3 tablespoons mild honey
1 teaspoon grated lemon zest
3 large eggs, separated
1/3 cup sugar

whipped cream for serving 

Preheat oven to 350°F with rack in middle. Butter a 1 1/2-quart (8" round or square) baking dish.

Whisk together flour and salt in a large bowl. In another bowl, whisk together the milk, lemon juice, Scotch, butter, honey, zest, and yolks, then stir into flour mixture.

Beat whites with an electric mixer at medium speed until frothy. Increase speed to medium-high and add sugar, 1 tablespoon at a time, beating until whites just hold stiff peaks.

Stir about one third of whites into flour mixture to lighten, then fold in remaining whites gently but thoroughly. Pour batter into baking dish and bake in a water bath until puffed and golden-brown, 45 to 50 minutes (25 or 30 minutes if using individual ramekins). Serve warm topped with whipped cream, if desired.

Reader Comments (14)

Wow! Does this ever look amazing! I adore hot toddies so I really must make this!

December 9, 2012 | Unregistered CommenterEva

And who doesn't live a booze-y holiday cake? This is going to get made before New Years!

December 9, 2012 | Unregistered CommenterRenee Jenkins

My boyfriend loves hot toddies and makes them for me so I'm going to make this for him! Thanks for the recipe!

December 9, 2012 | Unregistered CommenterHolly W.

You're welcome Holly! If he likes hot toddies, I think he's going to love this!

December 9, 2012 | Registered CommenterPatrice Berry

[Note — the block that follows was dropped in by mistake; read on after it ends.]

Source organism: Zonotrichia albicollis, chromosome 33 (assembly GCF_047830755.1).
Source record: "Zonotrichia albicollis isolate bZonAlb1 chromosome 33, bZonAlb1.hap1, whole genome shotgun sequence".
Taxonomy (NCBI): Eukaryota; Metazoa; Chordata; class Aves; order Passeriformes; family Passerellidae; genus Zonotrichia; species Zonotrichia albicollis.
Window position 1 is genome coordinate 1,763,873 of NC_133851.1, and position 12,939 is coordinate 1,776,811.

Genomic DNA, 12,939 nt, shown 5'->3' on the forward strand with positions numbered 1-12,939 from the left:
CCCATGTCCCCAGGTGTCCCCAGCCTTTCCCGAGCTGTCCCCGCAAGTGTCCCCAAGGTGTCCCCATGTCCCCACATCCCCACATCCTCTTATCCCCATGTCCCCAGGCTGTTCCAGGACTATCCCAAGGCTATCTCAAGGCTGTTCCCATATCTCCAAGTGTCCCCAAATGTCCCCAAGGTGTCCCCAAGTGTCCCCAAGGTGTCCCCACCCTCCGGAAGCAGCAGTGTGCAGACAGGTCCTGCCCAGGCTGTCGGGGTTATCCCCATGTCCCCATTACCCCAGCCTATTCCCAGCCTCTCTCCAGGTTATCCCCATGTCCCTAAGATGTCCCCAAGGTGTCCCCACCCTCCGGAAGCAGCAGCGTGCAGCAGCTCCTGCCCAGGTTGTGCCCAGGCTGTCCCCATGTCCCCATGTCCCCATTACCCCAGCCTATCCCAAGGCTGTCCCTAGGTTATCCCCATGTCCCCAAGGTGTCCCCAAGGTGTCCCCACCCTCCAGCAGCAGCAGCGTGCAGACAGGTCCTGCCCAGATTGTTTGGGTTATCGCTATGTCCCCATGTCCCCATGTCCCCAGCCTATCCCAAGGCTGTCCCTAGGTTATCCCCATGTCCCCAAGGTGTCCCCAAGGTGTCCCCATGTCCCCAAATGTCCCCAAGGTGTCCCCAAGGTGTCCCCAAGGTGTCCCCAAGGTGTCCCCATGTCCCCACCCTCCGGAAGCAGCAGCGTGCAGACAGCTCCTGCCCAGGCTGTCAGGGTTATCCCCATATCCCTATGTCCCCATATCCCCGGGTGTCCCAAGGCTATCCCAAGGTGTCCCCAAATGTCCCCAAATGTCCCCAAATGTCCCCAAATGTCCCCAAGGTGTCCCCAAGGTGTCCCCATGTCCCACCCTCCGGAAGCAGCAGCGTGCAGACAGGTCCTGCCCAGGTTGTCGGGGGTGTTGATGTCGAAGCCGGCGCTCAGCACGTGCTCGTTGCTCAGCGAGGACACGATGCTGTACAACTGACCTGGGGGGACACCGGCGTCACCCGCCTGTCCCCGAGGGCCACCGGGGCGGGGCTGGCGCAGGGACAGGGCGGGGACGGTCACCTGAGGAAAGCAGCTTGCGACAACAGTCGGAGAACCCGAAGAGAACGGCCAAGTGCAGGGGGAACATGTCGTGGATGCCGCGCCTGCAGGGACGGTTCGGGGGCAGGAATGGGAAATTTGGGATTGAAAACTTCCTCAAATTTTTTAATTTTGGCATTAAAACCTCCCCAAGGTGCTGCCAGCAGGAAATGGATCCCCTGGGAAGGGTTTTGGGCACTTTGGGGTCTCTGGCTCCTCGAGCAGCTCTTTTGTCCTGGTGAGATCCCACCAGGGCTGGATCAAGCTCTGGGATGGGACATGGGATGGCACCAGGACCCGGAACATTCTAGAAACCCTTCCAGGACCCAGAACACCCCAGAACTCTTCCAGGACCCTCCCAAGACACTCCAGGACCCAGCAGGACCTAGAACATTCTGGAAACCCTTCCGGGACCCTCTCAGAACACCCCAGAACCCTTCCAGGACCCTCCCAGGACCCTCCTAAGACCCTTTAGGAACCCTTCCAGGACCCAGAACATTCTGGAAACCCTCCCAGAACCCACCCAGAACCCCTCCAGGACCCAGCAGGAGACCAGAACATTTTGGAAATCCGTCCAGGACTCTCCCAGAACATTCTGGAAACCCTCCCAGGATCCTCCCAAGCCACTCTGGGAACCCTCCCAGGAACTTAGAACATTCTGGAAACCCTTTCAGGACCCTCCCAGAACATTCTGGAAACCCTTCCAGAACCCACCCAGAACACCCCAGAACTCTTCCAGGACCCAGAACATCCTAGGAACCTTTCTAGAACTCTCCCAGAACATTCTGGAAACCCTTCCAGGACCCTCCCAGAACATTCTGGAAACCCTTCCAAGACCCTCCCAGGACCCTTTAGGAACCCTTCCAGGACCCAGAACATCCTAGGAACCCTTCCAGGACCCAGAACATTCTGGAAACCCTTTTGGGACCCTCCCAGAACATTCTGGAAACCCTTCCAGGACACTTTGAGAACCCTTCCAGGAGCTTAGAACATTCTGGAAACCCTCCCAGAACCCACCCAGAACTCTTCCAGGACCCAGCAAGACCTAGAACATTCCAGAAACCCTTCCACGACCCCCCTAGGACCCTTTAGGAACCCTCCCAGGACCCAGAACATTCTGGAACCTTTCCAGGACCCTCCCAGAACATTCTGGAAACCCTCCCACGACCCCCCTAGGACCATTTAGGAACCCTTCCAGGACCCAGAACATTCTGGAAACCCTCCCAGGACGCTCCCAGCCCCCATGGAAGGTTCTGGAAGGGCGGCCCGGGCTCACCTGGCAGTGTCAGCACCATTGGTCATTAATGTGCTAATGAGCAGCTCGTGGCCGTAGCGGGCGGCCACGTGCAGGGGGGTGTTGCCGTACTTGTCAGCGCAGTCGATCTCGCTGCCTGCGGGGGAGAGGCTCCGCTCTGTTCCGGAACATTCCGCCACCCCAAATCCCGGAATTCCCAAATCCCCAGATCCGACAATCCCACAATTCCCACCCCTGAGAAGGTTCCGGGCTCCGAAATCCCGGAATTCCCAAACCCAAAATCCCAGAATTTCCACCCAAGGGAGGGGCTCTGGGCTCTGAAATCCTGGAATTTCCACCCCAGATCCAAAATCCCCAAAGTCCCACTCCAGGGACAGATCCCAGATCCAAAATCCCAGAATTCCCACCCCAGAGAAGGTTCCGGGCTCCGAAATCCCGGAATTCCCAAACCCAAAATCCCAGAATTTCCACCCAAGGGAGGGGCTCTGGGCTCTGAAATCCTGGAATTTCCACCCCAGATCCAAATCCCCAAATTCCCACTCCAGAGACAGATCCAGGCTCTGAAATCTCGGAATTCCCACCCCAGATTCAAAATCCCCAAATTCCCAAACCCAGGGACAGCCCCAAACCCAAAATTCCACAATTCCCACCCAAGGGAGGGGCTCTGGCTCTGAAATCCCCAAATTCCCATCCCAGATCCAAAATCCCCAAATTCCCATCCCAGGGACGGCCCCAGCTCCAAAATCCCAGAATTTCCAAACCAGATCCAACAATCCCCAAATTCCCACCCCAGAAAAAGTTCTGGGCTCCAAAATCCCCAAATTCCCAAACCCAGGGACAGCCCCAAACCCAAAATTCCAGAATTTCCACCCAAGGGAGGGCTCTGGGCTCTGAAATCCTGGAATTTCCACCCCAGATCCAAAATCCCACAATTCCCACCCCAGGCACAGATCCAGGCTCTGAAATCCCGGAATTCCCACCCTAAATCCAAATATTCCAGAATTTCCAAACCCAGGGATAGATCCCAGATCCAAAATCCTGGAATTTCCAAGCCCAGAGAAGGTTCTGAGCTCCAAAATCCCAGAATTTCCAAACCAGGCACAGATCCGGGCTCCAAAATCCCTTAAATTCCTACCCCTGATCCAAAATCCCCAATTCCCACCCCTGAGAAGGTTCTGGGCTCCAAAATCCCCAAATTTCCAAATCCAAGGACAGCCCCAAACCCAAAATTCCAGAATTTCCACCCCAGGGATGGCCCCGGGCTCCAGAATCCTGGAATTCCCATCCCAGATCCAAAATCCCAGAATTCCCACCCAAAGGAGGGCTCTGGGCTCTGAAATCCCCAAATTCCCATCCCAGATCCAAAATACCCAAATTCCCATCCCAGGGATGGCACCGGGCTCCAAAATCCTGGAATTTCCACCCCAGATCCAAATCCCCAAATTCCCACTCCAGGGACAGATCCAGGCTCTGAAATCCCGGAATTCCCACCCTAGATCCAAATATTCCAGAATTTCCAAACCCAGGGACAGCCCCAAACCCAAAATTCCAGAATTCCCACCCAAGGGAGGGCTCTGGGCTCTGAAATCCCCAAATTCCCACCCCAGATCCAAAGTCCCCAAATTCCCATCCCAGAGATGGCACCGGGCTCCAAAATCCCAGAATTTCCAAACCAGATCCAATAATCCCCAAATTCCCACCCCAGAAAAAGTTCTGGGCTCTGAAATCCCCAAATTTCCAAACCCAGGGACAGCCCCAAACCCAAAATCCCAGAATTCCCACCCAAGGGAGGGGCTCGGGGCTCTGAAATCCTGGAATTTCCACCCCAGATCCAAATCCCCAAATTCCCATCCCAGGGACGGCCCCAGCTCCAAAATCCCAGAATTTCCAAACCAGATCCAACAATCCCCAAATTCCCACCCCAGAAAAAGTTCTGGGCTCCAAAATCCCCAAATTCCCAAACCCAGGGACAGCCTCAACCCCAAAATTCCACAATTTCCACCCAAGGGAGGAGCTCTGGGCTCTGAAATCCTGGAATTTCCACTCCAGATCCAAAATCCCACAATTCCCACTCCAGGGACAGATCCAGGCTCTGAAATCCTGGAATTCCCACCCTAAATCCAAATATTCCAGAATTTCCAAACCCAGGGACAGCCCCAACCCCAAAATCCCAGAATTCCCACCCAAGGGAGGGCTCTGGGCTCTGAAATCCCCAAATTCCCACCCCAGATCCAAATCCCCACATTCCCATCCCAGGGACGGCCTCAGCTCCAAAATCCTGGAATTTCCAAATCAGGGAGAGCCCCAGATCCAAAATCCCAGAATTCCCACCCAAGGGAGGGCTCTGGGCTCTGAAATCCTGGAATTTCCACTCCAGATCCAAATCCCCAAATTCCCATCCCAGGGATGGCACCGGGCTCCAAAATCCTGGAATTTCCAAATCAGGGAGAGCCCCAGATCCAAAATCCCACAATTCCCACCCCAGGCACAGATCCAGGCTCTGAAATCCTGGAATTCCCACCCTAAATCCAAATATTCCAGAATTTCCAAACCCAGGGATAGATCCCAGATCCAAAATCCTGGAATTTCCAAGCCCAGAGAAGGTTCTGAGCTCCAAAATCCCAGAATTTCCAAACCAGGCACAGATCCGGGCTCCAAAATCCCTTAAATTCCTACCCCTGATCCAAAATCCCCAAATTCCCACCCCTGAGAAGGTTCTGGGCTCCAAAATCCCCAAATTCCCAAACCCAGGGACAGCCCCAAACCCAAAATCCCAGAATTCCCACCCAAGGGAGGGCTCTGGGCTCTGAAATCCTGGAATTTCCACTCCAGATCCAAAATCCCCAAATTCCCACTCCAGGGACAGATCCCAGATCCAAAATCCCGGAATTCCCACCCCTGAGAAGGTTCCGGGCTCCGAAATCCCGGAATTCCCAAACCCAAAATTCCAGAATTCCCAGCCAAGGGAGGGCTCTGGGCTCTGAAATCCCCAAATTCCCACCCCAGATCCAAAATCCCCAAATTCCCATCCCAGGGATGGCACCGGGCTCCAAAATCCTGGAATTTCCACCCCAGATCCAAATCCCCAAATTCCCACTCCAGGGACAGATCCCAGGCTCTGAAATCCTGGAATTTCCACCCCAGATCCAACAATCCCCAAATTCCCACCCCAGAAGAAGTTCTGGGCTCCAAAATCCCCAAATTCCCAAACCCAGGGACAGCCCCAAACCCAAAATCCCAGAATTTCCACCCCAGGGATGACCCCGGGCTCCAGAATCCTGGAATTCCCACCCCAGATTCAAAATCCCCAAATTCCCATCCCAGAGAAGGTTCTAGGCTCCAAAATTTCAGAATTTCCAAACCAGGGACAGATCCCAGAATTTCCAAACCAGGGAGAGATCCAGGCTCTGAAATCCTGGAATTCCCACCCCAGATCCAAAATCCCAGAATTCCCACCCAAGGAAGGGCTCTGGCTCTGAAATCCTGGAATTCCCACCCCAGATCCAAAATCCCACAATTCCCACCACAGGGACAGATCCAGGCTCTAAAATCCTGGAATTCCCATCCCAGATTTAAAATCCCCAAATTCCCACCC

Hot toddy in a cake? Impressive.

December 9, 2012 | Unregistered CommenterKathryn

Lemon pudding cake was a childhood fave in my house. I still make it whenever I have an abundance of citrus. The addition of whiskey is brilliant! I'm looking forward to giving it a try.

December 10, 2012 | Unregistered CommenterShea

Hope you like it as much we do, Shea! Nice to hear from you!

December 10, 2012 | Registered CommenterPatrice Berry

I want this!,

December 11, 2012 | Unregistered CommenterGina

I took your advice and made this for a dinner party last weekend and it was a huge hit! Everyone loved it. I was surprised by how lemony and creamy it was. This is a keeper! Thanks!

December 12, 2012 | Unregistered CommenterAndrea

So glad you liked it, Andrea! Thanks so much for letting us know!

December 12, 2012 | Registered CommenterPatrice Berry

Hot toddy in a pudding cake? I'm in! I think I'm going to make this for Christmas Eve this year. Thanks for re-posting it!

December 18, 2012 | Unregistered CommenterGail

You're so welcome, Gail. Hope you enjoy it!

December 18, 2012 | Registered CommenterPatrice Berry

Brilliant. What the hell is a "stick" of butter (3/4 ounces?) and what temperature is it baked at. You must be American you poor thing!

December 24, 2013 | Unregistered Commenterdiana

Well, yes, Diana, I will admit to being American. So sorry about that. 1 stick of butter is 4 ounces or 1/4 pound. Here in America, there are 4 sticks of butter to a pound. I'll have to remember to be clearer on this in the future. As to the baking temperature, it actually is stated at the top of the recipe where it says to preheat the oven to 350 degrees. Again, American. Sorry.

December 24, 2013 | Registered CommenterPatrice Berry